Premise

Couch co-op has always been very dear to me. There was just something special about staying up till five in the morning screaming at your friend because he killed you for the tenth time. It’s something that I feel is missing in alot of games today. So with Wingman I aimed to recreate that old-school feeling.

The game is a top down shooter with RPG elements thrown in. You fly around in a fighter plane blowing up enemies, collecting money to upgrade your plane with an endless wave survival mode and arcade/story mode all in true jump in, jump out co-op. It sounds pretty straight forward but there’s alot going on under the hood.

Architecture

Firstly the game was built for the Xbox 360 in the XNA engine with all programming being done in C#. It featured an “AI director” with the same premise to the one featured in “Left 4 Dead 2”, the idea was to have dynamic difficulty and scaling depending on how the players were progressing.

So if they were struggling more health packs would be found and less enemies were spawned among many other variables. The trick in this situation was the co-op functionality, Wingman was built to have an additional player join at any point in the game all they had to do was press “Start” on their controller, while this lead to some fun moments of being on the verge of losing your last life only to have your friend swoop in and save the day – no doubt bragging about it in the process.

This presented a particular challenge with balancing the amount of money being earned and the difficulty, this is something the AI director took care of.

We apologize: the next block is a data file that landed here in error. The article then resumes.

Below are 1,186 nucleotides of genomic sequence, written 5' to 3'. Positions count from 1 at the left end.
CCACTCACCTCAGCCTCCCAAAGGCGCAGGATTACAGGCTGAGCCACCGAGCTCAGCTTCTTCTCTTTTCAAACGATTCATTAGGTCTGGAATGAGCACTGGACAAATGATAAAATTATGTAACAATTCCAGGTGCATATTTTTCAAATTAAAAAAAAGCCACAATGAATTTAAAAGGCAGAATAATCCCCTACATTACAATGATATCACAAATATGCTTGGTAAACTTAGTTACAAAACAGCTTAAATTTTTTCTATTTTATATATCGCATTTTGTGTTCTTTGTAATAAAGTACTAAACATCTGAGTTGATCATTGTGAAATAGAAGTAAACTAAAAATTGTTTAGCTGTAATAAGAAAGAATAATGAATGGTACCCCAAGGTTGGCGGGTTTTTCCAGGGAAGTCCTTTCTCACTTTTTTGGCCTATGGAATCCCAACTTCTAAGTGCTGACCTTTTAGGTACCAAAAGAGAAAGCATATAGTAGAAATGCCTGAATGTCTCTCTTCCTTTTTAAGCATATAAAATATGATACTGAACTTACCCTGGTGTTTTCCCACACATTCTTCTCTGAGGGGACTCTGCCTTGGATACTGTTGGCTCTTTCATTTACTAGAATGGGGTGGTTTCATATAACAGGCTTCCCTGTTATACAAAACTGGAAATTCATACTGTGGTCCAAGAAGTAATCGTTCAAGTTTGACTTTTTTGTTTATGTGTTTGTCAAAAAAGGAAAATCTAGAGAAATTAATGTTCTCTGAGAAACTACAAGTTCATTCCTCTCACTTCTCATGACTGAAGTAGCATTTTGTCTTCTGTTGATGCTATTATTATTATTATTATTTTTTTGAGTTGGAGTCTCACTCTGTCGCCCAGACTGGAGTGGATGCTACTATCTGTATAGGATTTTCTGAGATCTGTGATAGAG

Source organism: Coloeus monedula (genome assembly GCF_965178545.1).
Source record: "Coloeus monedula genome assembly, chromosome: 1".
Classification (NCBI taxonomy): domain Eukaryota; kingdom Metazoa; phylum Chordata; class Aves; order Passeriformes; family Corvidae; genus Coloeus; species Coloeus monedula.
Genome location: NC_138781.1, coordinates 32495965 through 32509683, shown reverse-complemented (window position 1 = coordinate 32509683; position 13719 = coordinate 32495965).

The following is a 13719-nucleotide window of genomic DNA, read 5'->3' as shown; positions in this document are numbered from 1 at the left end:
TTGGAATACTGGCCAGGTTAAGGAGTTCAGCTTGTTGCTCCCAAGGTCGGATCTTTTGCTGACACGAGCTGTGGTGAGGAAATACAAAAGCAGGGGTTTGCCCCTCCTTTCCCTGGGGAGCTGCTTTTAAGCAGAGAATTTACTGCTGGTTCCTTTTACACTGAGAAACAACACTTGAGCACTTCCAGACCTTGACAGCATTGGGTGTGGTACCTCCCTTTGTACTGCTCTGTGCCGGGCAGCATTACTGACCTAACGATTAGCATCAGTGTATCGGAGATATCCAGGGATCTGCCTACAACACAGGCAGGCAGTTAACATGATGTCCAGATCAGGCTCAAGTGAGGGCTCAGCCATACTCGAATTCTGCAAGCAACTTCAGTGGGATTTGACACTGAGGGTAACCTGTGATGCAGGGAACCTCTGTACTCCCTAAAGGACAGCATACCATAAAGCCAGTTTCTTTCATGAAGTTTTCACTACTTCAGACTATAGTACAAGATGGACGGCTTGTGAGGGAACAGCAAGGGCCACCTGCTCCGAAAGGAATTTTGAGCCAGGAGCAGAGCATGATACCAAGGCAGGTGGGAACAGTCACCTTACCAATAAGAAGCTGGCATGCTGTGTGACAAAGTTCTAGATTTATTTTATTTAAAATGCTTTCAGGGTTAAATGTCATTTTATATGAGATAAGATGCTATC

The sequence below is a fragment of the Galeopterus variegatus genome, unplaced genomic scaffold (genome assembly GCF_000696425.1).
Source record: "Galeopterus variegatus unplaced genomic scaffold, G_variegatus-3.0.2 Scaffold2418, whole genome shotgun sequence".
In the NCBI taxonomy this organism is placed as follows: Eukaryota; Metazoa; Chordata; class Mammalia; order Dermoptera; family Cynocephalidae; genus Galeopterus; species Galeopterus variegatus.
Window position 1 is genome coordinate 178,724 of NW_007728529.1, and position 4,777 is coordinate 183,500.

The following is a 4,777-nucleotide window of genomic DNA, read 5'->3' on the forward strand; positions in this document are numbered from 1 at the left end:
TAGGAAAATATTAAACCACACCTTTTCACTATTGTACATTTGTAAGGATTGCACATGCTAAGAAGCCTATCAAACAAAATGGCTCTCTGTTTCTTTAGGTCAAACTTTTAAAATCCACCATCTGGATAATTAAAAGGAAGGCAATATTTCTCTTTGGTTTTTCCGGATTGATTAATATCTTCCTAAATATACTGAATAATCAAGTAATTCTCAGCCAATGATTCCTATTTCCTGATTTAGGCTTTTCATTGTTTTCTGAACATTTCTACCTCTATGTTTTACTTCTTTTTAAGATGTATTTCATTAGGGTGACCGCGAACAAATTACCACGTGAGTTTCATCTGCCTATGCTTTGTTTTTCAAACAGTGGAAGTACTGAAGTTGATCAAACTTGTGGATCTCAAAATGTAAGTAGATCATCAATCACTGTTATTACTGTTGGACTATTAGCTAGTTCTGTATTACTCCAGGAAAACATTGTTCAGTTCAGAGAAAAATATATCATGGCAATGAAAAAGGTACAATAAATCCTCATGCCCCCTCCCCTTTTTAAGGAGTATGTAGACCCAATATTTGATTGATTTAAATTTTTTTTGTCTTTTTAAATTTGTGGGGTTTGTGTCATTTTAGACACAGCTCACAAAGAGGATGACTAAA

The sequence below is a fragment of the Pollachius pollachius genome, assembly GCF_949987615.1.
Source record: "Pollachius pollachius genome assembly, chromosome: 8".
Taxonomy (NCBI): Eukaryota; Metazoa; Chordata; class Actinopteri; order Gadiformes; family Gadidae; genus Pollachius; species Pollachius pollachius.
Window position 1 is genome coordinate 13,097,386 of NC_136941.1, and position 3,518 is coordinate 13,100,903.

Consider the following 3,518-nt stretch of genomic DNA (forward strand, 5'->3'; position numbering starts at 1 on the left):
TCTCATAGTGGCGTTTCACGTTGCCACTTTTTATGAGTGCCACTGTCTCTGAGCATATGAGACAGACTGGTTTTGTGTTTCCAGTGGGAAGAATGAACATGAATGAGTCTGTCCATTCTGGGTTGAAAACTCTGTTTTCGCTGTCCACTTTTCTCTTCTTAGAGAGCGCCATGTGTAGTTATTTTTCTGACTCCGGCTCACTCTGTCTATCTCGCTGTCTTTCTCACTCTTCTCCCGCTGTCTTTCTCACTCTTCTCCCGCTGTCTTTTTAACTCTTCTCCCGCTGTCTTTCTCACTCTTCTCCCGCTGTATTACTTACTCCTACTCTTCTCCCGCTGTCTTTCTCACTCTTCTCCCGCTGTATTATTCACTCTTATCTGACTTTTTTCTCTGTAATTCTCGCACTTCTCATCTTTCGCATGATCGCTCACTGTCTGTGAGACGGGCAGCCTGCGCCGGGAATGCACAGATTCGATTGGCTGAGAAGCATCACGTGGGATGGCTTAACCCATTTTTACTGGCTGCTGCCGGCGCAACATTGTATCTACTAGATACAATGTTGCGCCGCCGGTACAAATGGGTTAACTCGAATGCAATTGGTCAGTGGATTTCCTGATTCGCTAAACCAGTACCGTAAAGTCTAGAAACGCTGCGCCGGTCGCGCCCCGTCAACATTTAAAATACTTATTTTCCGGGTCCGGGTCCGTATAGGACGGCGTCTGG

This project marks my first exposure into the higher level shader language (HLSL) which allowed the game to have a greater level of customisability regarding the colour of their planes among other things. A particle engine was also created from the ground up to allow unique, explosions, smoke, muzzle flare and real-time damage to also be displayed in game.

Adding Replayability

After each level (or wave) you could improve your plane in an in-game shop, here you could improve your speed, damage etc or buy a new plane entirely.

I opted for a unique code to be generated whenever the plane was altered allowing you to write the code down and insert it on another console to carry your plane across (just like in older games!).

However this code system allowed for a unique opportunity for inter-game marketing. The players of another game of mine “Divide & Conquer” received a code as a thank you for playing, which if entered into Wingman gave them access to a unique plane, other planes were also made based on seasonal holidays or other promotions.

Wingman was in early beta at the time the Xbox XNA program closed its doors so it sadly never saw a public release.